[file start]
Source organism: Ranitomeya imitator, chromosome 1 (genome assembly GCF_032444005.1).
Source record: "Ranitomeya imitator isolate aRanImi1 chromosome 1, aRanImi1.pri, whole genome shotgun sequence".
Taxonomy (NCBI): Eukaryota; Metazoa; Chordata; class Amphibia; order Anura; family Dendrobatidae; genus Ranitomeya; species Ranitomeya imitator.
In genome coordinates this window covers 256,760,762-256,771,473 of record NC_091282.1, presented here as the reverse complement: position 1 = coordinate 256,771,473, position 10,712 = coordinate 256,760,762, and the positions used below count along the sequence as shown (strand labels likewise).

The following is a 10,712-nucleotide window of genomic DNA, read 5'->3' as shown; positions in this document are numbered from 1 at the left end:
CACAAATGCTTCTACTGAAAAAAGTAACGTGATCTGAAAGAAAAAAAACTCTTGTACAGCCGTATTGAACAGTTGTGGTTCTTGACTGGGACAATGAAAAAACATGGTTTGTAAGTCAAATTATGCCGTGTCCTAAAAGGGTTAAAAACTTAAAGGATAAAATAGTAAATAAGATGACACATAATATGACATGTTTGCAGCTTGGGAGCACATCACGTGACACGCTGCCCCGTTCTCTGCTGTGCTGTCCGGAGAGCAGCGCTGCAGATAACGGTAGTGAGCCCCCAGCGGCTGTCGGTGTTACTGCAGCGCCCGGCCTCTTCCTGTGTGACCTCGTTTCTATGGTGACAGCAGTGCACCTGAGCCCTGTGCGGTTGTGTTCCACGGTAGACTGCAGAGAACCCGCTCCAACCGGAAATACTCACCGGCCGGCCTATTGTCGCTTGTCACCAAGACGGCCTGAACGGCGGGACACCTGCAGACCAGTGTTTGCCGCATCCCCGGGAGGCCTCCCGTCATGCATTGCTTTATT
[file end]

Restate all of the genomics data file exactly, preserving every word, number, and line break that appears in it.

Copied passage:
Source organism: Ranitomeya imitator, chromosome 1 (genome assembly GCF_032444005.1).
Source record: "Ranitomeya imitator isolate aRanImi1 chromosome 1, aRanImi1.pri, whole genome shotgun sequence".
Taxonomy (NCBI): Eukaryota; Metazoa; Chordata; class Amphibia; order Anura; family Dendrobatidae; genus Ranitomeya; species Ranitomeya imitator.
In genome coordinates this window covers 256,760,762-256,771,473 of record NC_091282.1, presented here as the reverse complement: position 1 = coordinate 256,771,473, position 10,712 = coordinate 256,760,762, and the positions used below count along the sequence as shown (strand labels likewise).

The following is a 10,712-nucleotide window of genomic DNA, read 5'->3' as shown; positions in this document are numbered from 1 at the left end:
CACAAATGCTTCTACTGAAAAAAGTAACGTGATCTGAAAGAAAAAAAACTCTTGTACAGCCGTATTGAACAGTTGTGGTTCTTGACTGGGACAATGAAAAAACATGGTTTGTAAGTCAAATTATGCCGTGTCCTAAAAGGGTTAAAAACTTAAAGGATAAAATAGTAAATAAGATGACACATAATATGACATGTTTGCAGCTTGGGAGCACATCACGTGACACGCTGCCCCGTTCTCTGCTGTGCTGTCCGGAGAGCAGCGCTGCAGATAACGGTAGTGAGCCCCCAGCGGCTGTCGGTGTTACTGCAGCGCCCGGCCTCTTCCTGTGTGACCTCGTTTCTATGGTGACAGCAGTGCACCTGAGCCCTGTGCGGTTGTGTTCCACGGTAGACTGCAGAGAACCCGCTCCAACCGGAAATACTCACCGGCCGGCCTATTGTCGCTTGTCACCAAGACGGCCTGAACGGCGGGACACCTGCAGACCAGTGTTTGCCGCATCCCCGGGAGGCCTCCCGTCATGCATTGCTTTATT